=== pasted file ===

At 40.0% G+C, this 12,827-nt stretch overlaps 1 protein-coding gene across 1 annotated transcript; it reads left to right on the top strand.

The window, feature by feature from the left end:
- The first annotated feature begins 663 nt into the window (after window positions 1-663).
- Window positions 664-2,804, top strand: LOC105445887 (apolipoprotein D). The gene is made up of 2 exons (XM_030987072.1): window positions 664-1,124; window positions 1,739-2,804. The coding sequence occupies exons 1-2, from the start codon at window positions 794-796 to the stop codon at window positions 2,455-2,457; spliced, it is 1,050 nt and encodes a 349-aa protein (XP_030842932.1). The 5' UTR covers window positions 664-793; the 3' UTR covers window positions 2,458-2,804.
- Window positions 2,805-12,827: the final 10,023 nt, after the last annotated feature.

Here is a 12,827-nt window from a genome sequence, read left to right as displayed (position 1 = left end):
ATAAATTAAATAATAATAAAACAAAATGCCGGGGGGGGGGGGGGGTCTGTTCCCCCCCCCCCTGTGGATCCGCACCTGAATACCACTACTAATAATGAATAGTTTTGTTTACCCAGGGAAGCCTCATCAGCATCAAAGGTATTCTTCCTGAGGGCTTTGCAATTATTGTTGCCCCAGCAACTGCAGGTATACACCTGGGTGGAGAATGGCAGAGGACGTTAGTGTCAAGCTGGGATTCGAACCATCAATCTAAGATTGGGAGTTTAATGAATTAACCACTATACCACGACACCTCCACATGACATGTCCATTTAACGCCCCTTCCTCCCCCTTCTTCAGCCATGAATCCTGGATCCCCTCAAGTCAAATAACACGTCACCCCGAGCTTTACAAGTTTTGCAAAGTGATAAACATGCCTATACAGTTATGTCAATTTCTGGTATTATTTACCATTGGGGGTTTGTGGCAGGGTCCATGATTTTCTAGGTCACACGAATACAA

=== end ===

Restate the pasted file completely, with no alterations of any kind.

At 40.0% G+C, this 12,827-nt stretch overlaps 1 protein-coding gene across 1 annotated transcript; it reads left to right on the top strand.

The window, feature by feature from the left end:
- The first annotated feature begins 663 nt into the window (after window positions 1-663).
- Window positions 664-2,804, top strand: LOC105445887 (apolipoprotein D). The gene is made up of 2 exons (XM_030987072.1): window positions 664-1,124; window positions 1,739-2,804. The coding sequence occupies exons 1-2, from the start codon at window positions 794-796 to the stop codon at window positions 2,455-2,457; spliced, it is 1,050 nt and encodes a 349-aa protein (XP_030842932.1). The 5' UTR covers window positions 664-793; the 3' UTR covers window positions 2,458-2,804.
- Window positions 2,805-12,827: the final 10,023 nt, after the last annotated feature.

Here is a 12,827-nt window from a genome sequence, read left to right as displayed (position 1 = left end):
ATAAATTAAATAATAATAAAACAAAATGCCGGGGGGGGGGGGGGGTCTGTTCCCCCCCCCCCTGTGGATCCGCACCTGAATACCACTACTAATAATGAATAGTTTTGTTTACCCAGGGAAGCCTCATCAGCATCAAAGGTATTCTTCCTGAGGGCTTTGCAATTATTGTTGCCCCAGCAACTGCAGGTATACACCTGGGTGGAGAATGGCAGAGGACGTTAGTGTCAAGCTGGGATTCGAACCATCAATCTAAGATTGGGAGTTTAATGAATTAACCACTATACCACGACACCTCCACATGACATGTCCATTTAACGCCCCTTCCTCCCCCTTCTTCAGCCATGAATCCTGGATCCCCTCAAGTCAAATAACACGTCACCCCGAGCTTTACAAGTTTTGCAAAGTGATAAACATGCCTATACAGTTATGTCAATTTCTGGTATTATTTACCATTGGGGGTTTGTGGCAGGGTCCATGATTTTCTAGGTCACACGAATACAA